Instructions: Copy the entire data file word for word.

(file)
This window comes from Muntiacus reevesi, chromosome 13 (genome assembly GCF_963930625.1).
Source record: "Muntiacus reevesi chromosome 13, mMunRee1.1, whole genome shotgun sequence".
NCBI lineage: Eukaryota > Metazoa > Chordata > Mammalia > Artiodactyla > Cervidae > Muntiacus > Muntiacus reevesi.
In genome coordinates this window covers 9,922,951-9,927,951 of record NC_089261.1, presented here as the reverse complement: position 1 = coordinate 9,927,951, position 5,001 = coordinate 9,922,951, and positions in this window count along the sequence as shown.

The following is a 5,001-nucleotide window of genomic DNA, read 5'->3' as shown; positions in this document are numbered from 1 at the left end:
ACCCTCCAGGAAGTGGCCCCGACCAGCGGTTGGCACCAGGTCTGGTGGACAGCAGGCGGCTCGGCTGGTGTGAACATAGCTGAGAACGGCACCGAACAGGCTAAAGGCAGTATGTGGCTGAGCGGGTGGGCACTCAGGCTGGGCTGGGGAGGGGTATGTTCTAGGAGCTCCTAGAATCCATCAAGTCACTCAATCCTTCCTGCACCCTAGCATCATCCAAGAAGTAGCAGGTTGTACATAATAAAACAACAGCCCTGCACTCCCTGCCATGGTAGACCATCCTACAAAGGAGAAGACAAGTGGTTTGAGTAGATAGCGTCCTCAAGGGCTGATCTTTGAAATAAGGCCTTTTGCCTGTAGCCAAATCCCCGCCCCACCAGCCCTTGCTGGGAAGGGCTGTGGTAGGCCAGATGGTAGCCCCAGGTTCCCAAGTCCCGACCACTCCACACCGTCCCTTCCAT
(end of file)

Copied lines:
This window comes from Muntiacus reevesi, chromosome 13 (genome assembly GCF_963930625.1).
Source record: "Muntiacus reevesi chromosome 13, mMunRee1.1, whole genome shotgun sequence".
NCBI lineage: Eukaryota > Metazoa > Chordata > Mammalia > Artiodactyla > Cervidae > Muntiacus > Muntiacus reevesi.
In genome coordinates this window covers 9,922,951-9,927,951 of record NC_089261.1, presented here as the reverse complement: position 1 = coordinate 9,927,951, position 5,001 = coordinate 9,922,951, and positions in this window count along the sequence as shown.

The following is a 5,001-nucleotide window of genomic DNA, read 5'->3' as shown; positions in this document are numbered from 1 at the left end:
ACCCTCCAGGAAGTGGCCCCGACCAGCGGTTGGCACCAGGTCTGGTGGACAGCAGGCGGCTCGGCTGGTGTGAACATAGCTGAGAACGGCACCGAACAGGCTAAAGGCAGTATGTGGCTGAGCGGGTGGGCACTCAGGCTGGGCTGGGGAGGGGTATGTTCTAGGAGCTCCTAGAATCCATCAAGTCACTCAATCCTTCCTGCACCCTAGCATCATCCAAGAAGTAGCAGGTTGTACATAATAAAACAACAGCCCTGCACTCCCTGCCATGGTAGACCATCCTACAAAGGAGAAGACAAGTGGTTTGAGTAGATAGCGTCCTCAAGGGCTGATCTTTGAAATAAGGCCTTTTGCCTGTAGCCAAATCCCCGCCCCACCAGCCCTTGCTGGGAAGGGCTGTGGTAGGCCAGATGGTAGCCCCAGGTTCCCAAGTCCCGACCACTCCACACCGTCCCTTCCAT